Jan 15 2012
Thanks to John Runft, for offering in a comment the opportunity to address a few items – widely various, but still – worth noting all at once.
His comment, first, came in response to a post by blogger Barrett Rainey, “American democracy is drowning in a sea of money,” critical of the Citizens United Supreme Court decision and its effects on politics. Runft, who is a Boise attorney long active in Idaho politics, took issue with Rainey:
In re Barrett Rainey’s “American Democracy is Drowning in a Sea of Money, let me suggest that the solution is not to blame SCOTUS’s decision Citzens United and call for more repressive regulations. The decision is sound and complies with your above “Our Stance” # 7 regarding freedom. As you imply in # 7, the corollary to freedom is responsibility. The rationale of the decision is correct, as the Court explained, on grounds of individual freedom. Now, the next step which appertains to individual responsibility needs to take place to create the balance reflected in # 7. That next step could possibly be accomplished by bringing suit against one of the PACs on the ground that it cannot qualify for immunity, because of its inherent anonymity, as a “public persona” under the N.Y. Times v,. Sullivan doctrine. Subjecting the PACs and their contributors liability for their slanders will solve much of the problem (similar to Great Britain where there is no N.Y. Times v,. Sullivan doctrine – although there are other problems in the reverse in G.B). Regrets for the foregoing ” 30 sec. shorthand.” John L. Runft
Three points here.
1. Rainey’s opinions are his own, and not necessarily mine (or Ridenbaugh Press’); we give free range to the resident bloggers who are or have been here, including including Chris Carlson and (formerly Chuck Malloy and others. We don’t always agree with any of them, which hopefully makes the site more interesting. So they may or may not in any given piece match up with “our stance”, and aren’t required to.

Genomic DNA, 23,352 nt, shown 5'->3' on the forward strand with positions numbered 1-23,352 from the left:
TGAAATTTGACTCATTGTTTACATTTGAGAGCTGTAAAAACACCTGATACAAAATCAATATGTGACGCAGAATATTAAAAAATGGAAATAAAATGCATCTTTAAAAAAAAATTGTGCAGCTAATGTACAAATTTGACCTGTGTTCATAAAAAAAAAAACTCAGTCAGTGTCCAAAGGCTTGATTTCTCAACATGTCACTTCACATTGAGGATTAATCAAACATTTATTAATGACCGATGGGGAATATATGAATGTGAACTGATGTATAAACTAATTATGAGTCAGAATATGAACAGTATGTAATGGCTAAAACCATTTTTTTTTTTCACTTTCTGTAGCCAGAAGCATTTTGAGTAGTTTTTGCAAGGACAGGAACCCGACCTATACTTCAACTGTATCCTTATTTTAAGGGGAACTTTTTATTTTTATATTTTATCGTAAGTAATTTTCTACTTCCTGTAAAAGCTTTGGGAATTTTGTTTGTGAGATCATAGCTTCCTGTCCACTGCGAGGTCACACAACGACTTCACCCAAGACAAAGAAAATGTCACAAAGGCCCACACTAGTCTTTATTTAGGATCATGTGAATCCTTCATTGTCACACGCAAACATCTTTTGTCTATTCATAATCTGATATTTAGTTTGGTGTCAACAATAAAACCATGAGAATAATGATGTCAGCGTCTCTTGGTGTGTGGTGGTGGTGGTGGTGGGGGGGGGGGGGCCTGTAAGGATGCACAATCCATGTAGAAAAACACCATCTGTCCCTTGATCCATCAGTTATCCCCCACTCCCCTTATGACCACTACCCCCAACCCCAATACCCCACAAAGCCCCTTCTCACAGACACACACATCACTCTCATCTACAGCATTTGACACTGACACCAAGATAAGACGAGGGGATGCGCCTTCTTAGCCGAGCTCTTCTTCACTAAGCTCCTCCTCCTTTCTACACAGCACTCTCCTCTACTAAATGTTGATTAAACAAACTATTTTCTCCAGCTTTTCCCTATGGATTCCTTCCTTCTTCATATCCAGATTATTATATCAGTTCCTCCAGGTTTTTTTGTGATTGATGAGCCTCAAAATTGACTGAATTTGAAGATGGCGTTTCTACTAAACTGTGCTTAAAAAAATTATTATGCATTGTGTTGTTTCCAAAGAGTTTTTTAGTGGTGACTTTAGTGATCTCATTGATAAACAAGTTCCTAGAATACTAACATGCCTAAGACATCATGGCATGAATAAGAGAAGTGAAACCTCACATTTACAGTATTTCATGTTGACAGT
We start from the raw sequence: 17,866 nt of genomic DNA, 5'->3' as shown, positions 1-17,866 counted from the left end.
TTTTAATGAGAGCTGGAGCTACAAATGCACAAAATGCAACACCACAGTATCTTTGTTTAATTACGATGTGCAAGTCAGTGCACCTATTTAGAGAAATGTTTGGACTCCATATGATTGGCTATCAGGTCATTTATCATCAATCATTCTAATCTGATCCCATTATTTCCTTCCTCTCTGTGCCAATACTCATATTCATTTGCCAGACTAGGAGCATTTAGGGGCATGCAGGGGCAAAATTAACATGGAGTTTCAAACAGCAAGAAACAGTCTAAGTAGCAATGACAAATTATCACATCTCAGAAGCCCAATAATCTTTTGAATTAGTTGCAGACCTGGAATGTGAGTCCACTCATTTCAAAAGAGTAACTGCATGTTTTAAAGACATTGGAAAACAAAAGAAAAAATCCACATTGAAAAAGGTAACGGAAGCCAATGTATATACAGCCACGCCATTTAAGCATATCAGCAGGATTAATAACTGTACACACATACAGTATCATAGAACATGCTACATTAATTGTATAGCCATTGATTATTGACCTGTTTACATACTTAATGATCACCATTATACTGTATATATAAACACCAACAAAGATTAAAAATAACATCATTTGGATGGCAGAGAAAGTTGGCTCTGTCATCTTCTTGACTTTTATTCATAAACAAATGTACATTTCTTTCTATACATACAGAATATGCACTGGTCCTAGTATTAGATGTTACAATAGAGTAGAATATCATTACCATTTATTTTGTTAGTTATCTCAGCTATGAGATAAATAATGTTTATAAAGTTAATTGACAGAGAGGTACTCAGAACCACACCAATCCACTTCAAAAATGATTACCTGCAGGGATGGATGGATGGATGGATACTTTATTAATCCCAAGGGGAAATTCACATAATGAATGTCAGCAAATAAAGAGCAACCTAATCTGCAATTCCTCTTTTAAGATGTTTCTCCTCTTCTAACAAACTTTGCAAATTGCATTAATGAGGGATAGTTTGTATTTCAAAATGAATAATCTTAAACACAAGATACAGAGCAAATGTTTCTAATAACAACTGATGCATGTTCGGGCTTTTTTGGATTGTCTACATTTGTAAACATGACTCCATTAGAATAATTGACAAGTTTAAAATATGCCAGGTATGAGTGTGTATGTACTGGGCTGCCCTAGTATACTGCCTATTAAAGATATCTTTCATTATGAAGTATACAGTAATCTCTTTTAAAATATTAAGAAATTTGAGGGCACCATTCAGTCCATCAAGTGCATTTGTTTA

2. In this case, I generally agree with Rainey, and I think Runft misread the “our stance” – which is to say, this is where Ridenbaugh Press is coming from – item. Assuming here that we’re referring to the same item, it says:
Freedom in society is zero-sum, not prospectively infinite. If you create more in one place, there’s a real possibility you’re diminishing it somewhere else, and the equations should be watched closely. A guiding principle: Freedom generally should be spread widely rather than narrowly. Corollary: Among the most important things to understand about our society are what things are, and are not, zero-sum. Additional corollary: Concentrated power, wherever it may be found, should be viewed with the deepest of suspicion and should ordinarily be met with a pick ax to break it into pieces. Further corollary: Power is inherently relatively diffuse in republics, concentrated in empires.
Runft is bringing external ideas into the equation noted here, altering its intended point. The concern in our paragraph above is about concentrations of power, and while we don’t buy the idea that money equals speech, we do accept that it equals – or at least can buy – power. The problem with Citizens United is that it opens the door to concentrations of money (and power) on behalf of relatively few people, creating just the kind of power – and freedom – imbalance warned about. If, as I suggest, “Freedom generally should be spread widely rather than narrowly,” Citizens United allows for greatly massed money to cut precisely in the other direction.
3. That said, I’m fascinated by Runft’s suggested remedy: “That next step could possibly be accomplished by bringing suit against one of the PACs on the ground that it cannot qualify for immunity, because of its inherent anonymity, as a “public persona” under the N.Y. Times v,. Sullivan doctrine. Subjecting the PACs and their contributors liability for their slanders will solve much of the problem.” While I doubt it would come close to solving all the problems of Citizens United, I do think there’s some prospectively highly useful legal ground there, and his suggestion might be useful in constraining at least some of the abuses.
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